This tutorial is inspired by an exceptional RNAseq course at the Weill Cornell Medical College compiled by Friederike Dündar, Luce Skrabanek, and Paul Zumbo and by tutorials produced by Björn Grüning (@bgruening) for Freiburg Galaxy instance. Much of Galaxy-related features described in this section have been developed by Björn Grüning (@bgruening) and configured by Dave Bouvier (@davebx).
The Galaxy is expanding! Please help it grow.
- Galaxy Administrator & Developer, University of Freiburg, Freiburg, Germany.
- Postdoctoral researcher, University of Freiburg, Freiburg, Germany.
- Bioinformatics Web Application Developer-Biology (Job ID 32899), Washington University in St. Louis, Missouri, United States
- Software developer and Post-docs, Gehlenborg Lab, Harvard Medical School, Boston, Massachusetts, United States
- Postdoctoral Research Positions, Molecular and Cellular Biology Department at Baylor College of Medicine, Houston, Texas, United States
- Software Engineer, Oregon Health Sciences University, Portland, Oregon, United States
There are two new publicly accessible Galaxy servers:
- Identifying long terminal repeats (LTR) and non-LTR retroelements in eukaryotic genomic sequences.
- ENA Browser or local storage is used to obtain input genome sequences including a traditional file upload. HMMER 3.1b1 is applied to gain speed boosts compared to a previous version HMMER 2+. In addition Generic Feature Format Version 3 is used for visualization of genome sequence data via a web-based genome browser e.g. UCSC Genome Browser or Ensembl Genome Browser.
- MGESCan is also accessible through Amazon Cloud (EC2), Galaxy Tool Shed or Published Workflow on the public galaxy server (usegalaxy.org)
- MGEScan: a Galaxy based system for identifying retrotransposons in genomes by Hyungro Lee1, Minsu Lee, Wazim Mohammed Ismail, Mina Rho, Geoffrey Fox, Sangyoon Oh, and Haixu Tang, Bioinformatics (2016) doi: 10.1093/bioinformatics/btw157
- User Support:
- MGEScan can be used anonymously or with a login. Anyone can create a login.
- User Support:
|Share your training resources and experience now||Share your experience now||Describe your instance now|
One new training resource was added in April:
Planemo is a set of command-line utilities to assist in building tools for the Galaxy project. April releases features these updates:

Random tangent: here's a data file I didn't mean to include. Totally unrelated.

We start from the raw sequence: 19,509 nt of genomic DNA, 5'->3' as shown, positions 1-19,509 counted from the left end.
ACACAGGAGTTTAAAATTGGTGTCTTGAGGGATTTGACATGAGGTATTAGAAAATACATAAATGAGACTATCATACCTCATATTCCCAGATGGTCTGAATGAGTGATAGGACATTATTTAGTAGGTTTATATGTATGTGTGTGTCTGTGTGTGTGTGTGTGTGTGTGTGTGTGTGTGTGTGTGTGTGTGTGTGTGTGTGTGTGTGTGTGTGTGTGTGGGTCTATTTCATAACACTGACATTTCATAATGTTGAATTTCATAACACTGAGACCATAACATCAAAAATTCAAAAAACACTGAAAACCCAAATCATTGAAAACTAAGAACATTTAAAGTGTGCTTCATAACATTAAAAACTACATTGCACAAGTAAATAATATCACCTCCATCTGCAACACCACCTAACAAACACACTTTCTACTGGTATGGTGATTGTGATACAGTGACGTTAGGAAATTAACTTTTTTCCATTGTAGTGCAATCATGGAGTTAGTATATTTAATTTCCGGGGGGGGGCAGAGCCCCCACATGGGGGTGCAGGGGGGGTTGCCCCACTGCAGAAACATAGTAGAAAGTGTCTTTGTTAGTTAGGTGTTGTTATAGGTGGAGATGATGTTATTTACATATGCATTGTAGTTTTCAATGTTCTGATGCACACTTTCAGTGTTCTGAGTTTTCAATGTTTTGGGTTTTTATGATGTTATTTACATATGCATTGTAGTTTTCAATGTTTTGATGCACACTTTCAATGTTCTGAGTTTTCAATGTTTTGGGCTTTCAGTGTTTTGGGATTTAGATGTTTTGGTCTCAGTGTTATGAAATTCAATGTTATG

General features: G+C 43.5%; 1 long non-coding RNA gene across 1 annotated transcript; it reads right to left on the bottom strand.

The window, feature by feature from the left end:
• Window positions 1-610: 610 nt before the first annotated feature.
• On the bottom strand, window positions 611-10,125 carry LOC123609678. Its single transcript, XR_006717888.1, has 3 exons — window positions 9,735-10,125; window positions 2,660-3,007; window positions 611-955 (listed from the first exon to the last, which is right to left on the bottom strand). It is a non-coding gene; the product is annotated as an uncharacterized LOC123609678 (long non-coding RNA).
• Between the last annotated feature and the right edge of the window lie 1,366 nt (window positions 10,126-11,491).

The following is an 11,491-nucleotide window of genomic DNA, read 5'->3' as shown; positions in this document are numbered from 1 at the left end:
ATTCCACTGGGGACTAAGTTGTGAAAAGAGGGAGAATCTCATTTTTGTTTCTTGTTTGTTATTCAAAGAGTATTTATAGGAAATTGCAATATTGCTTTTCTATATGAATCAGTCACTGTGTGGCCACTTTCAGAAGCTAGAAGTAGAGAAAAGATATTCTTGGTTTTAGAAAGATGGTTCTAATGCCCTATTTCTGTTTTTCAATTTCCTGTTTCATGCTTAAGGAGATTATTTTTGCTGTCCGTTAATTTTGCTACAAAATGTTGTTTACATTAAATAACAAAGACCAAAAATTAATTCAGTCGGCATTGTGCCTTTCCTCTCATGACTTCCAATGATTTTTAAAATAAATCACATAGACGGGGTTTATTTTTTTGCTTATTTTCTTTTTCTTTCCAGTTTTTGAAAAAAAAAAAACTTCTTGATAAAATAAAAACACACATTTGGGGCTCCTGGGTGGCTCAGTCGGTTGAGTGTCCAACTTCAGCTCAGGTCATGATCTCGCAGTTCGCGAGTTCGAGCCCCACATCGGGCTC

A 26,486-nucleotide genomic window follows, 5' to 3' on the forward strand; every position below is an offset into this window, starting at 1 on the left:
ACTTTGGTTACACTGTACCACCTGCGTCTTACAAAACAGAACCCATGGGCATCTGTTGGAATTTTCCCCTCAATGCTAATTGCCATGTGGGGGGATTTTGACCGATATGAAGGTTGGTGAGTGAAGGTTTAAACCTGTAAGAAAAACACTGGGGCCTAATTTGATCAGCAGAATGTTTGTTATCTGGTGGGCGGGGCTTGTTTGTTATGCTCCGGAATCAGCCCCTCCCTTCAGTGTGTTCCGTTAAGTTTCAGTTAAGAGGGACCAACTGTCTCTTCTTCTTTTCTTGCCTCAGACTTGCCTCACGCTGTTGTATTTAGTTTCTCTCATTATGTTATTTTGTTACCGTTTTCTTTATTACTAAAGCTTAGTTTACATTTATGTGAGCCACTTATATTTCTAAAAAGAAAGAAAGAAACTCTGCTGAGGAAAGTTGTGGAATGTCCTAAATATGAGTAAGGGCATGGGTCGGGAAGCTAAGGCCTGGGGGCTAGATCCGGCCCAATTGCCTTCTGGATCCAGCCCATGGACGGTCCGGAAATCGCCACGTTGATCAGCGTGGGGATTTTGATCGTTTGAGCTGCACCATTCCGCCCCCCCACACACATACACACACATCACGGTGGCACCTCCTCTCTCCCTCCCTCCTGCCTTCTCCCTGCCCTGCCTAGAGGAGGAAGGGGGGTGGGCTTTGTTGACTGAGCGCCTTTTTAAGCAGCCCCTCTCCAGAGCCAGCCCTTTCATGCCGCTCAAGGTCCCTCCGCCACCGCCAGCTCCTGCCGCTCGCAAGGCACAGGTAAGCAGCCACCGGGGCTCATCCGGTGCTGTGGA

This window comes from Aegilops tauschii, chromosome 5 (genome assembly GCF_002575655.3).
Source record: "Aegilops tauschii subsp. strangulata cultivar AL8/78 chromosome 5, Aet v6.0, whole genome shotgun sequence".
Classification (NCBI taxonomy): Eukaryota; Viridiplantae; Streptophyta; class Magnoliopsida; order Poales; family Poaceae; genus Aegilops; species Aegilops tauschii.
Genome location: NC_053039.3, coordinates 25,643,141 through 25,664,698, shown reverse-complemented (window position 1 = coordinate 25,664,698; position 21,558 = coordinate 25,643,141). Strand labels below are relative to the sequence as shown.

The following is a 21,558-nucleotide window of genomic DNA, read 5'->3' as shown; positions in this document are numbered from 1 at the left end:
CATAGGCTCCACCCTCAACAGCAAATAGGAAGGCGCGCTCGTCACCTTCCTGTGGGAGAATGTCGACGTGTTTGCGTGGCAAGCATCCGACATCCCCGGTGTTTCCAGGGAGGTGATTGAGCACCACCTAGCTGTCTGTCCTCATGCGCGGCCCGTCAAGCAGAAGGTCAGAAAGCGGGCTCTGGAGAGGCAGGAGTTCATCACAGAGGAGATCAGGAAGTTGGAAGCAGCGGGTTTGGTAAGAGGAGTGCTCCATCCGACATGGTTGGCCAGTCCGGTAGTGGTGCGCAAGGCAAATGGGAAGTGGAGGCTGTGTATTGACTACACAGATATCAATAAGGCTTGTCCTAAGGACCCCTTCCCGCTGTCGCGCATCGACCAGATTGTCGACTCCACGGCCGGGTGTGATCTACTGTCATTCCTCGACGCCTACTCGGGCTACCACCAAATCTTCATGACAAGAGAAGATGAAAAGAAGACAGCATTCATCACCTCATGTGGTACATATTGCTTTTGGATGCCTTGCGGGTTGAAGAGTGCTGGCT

- Fix test summary report. Pull Request 429
- Improve error reporting when running shed_test. ce8e1be
- Improved code comments and tests for shed related functionality. 89674cb
- Rev galaxy-lib dependency to 16.4.1 to fix wget usage in newer versions of wget. d76b489
- Revert "check
.shed.ymlowner against credentials during shed creation", test was incorrect and preventing uploads. Pull Request 425, Issue 246
See the release history.
Pulsar 0.7 was released in April. Pulsar is a Python server application that allows a Galaxy server to run jobs on remote systems (including Windows) without requiring a shared mounted file systems. Unlike traditional Galaxy job runners - input files, scripts, and config files may be transferred to the remote system, the job is executed, and the results are transferred back to the Galaxy server - eliminating the need for a shared file system.
The January 2016 (v16.01) release of Galaxy features
- Interactive Tours
- Nested Workflows
See the announcement for full details.
Galaxy Docker Image 16.01
We just released an update to Galaxy CloudMan on AWS. CloudMan offers an easy way to get a personal and completely functional instance of Galaxy in the cloud in just a few minutes, without any manual configuration or imposed quotas. Once running, you have complete control over Galaxy, including the ability to install new tools.
Most notable changes include:
- Galaxy 16.01 release
- A fine-grained control over auto-scaling options
- Several fixes to cluster sharing and cloning
See the CHANGELOG for a more complete set of changes.
The Galaxy Team is proud to be part of the development team for a new cross-cloud library called CloudBridge. CloudBridge is a Python library providing a simple layer of abstraction over different cloud providers, reducing or eliminating the need to write conditional code for each cloud. The library is generally applicable to any domain wishing to run cloud-independent applications. There is already support for Amazon and OpenStack clouds with support for Google’s Compute Engine in development.
Starforge is a collection of scripts that supports the building of components for Galaxy. Specifically, with Starforge you can:
- Build Galaxy Tool Shed dependencies
- Build Python Wheels (e.g. for the Galaxy Wheels Server)
- Rebuild Debian or Ubuntu source packages (for modifications)
These things will be built in Docker. Additionally, wheels can be built in QEMU/KVM virtualized systems.
Documentation can be found at starforge.readthedocs.org.
BioBlend version 0.7.0 was released at the beginning of November. BioBlend is a python library for interacting with CloudMan and the Galaxy API. CloudMan offers an easy way to get a personal and completely functional instance of Galaxy in the cloud in just a few minutes, without any manual configuration.) From the release CHANGELOG.
blend4j v0.1.2 blend4j v0.1.2 was released in December 2014. blend4j is a JVM partial reimplemenation of the Python library bioblend for interacting with Galaxy, CloudMan, and BioCloudCentral.
Sorry. Ran out of time. Look for a double batch in the June News.